David Bull: Printmaker
The classic woodblock prints made famous by Hokusai and others depict a stylized, long-lost Japan. A chance encounter with woodblock printing at an exhibition in Toronto more than twenty years ago led David Bull down a path that has made him the only artist, Japanese or foreign, working to reproduce those classical prints.
Bull gained initial attention in 1989 when he announced that he would reproduce the complete series of Edo-era ukiyo-e artist Katsukawa Shunsho's Hyakunin Isshu (One hundred poems from one hundred poets) over a ten year period, making the prints available on a monthly subscription basis. Readers may be familiar with this series as a popular New Year's game in which players, listening to a caller reading out the first half of a poem, compete to find the card printed with the rest of the poem fro among cards scattered on the floor.
Until his fateful meeting with woodblock printing, Bull was enjoying a successful career in the music business. He had no formal art training, just a highly analytical and do-it-yourself drive that led him to obtain a block of wood and "grab a knife from the kitchen and start carving." The results of that first endeavour were "absolutely terrible," he laughs. With no knowledgeable instructors and precious little information in English on technique, Bull literally chipped away at things on his own, improving his technique bit by bit. By 1986, he had moved to Japan to further his craft, continuing to study on his own but also seeking advice from and developing relationships with professionals. Bull made ends meet by teaching English out of his home, but it was not until 1991 that he was able to become a full-time woodblock artist.
The printmaker sees his mission not only as one of simply reproducing past works, but extending knowledge of the complexity and beauty of this art of a bygone era. Subscribers to his series receive, in addition to their prints and an explanatory note, a quarterly newsletter that examines various aspects of woodblock printing. Bull has also placed a great deal of effort into his woodblock.com website.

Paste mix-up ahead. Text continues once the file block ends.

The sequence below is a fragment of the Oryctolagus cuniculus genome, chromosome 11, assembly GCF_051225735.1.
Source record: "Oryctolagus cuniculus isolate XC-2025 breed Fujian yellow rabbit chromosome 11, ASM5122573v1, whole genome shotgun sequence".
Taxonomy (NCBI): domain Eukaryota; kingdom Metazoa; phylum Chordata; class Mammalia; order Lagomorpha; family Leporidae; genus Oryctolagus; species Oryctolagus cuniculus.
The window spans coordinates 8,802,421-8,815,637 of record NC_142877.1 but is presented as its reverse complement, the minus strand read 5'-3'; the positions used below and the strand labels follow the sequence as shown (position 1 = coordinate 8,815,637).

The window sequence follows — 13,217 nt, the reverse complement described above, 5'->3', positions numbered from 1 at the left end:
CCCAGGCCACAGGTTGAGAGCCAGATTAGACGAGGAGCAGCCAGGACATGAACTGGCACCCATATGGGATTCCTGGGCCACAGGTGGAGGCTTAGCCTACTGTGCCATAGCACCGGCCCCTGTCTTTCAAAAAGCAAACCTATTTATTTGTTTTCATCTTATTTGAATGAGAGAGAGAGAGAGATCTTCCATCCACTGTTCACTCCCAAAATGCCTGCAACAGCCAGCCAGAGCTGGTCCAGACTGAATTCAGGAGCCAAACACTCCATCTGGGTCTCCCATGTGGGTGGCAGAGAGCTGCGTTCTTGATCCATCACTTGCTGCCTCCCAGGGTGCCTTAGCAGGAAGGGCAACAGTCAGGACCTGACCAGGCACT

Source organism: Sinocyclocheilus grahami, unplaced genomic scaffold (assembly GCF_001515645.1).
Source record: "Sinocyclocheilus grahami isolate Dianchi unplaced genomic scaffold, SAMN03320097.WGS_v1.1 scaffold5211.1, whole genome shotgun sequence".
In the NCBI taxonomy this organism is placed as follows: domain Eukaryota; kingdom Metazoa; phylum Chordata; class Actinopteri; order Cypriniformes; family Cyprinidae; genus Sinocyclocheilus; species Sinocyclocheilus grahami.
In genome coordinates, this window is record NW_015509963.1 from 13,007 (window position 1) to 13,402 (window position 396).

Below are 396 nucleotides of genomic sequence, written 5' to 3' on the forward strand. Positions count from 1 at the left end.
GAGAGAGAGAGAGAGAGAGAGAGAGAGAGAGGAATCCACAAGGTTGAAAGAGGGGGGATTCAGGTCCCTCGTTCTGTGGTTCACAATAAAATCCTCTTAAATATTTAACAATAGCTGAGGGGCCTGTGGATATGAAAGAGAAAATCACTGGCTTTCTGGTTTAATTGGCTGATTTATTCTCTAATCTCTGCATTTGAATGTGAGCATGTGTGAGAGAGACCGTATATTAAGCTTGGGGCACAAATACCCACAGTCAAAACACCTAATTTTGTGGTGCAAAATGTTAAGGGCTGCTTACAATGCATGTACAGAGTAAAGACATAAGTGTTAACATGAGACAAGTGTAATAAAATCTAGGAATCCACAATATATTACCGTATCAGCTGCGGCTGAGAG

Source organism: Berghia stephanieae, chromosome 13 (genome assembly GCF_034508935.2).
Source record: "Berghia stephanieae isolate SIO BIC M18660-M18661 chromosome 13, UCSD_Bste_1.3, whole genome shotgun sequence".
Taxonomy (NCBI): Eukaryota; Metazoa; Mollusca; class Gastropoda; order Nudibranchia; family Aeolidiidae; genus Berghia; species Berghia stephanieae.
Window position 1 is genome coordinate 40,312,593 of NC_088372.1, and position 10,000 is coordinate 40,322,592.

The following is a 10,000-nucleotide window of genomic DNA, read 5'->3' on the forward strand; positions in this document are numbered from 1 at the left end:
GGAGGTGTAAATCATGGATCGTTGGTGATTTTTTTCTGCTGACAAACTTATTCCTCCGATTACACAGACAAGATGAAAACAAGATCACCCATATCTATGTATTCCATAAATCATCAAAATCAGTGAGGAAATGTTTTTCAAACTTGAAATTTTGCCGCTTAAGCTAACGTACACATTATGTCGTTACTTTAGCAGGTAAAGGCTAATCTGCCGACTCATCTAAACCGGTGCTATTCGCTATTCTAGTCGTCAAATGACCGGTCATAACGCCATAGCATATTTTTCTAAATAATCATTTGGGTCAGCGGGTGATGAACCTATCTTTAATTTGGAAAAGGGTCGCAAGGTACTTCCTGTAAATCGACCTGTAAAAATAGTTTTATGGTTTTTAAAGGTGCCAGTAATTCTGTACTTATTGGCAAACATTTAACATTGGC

"My daughters and I have scanned, page by page, just about every available reference on woodblock printing that is free of copyright and put each one up on the site," he proudly offers. The site receives thousands of hits a day and is considered the definitive resource for Japanese woodblock printing. Bull also maintains an online discussion group, Baren, that draws participants from around the world.
After completing the Hyakunin Isshu series in 1998, Bull began his next project, the Surimnono Albums, a collection of privately published prints from the Edo period. Poet-commissioned surimono prints were used to make announcements or given as gifts. (Ukiyo-e, on the other hand, were mass-produced for public consumption). The series consist of works of both well-known and unheard artists, based solely on what Bull considers attractive. In fact, this element of surprise is what keeps 80 percent of subscribers coming back years after year, according to the printmaker. "At my show each January, I exhibit the 10 prints I've produced over the past year. But I put 10 question marks up on the wall to represent next year's prints. It's kind of a joke," he laughs, "because part of the fun for subscribers is opening up their packages each month to see what I've sent them."
The 'Woodblock Shimbun' has a full selection of TV programs on file. Videos available include some of David's news appearances, complete feature programs, and some short documentaries on his work. The files are in QuickTime format, and can be easily viewed with your browser.
Program listings are on the Index page ...
David Bull, Woodblock Printmaker
When I arrive at David Bull's home in Ome in Tokyo's western suburb on a cold but sunny morning in late March, he is checking a huge delivery of kiri wood boxes from China. But this time he is not quite satisfied ... (2007)
Canadian artist wins top prize of 1,000,000 yen in Essay Contest
David Bull, a citizen of Canada and Britain, received 1,000,000 yen, the top award, for his winning essay in the fourth annual "Save the Earth" contest on Saturday at the Yomiuri Shimbun headquarters in Tokyo ... (1994)
Shokunin vs Craftsman
During the seven years that I have been living here in Japan and studying woodblock printmaking, I have visited many shokunin and have enjoyed long discusions with them about their life and work. I have been surprised by many of the things they have said, and have come to realize that their thinking is sometimes quite different from my Western conceptions of a craftsman. (1993)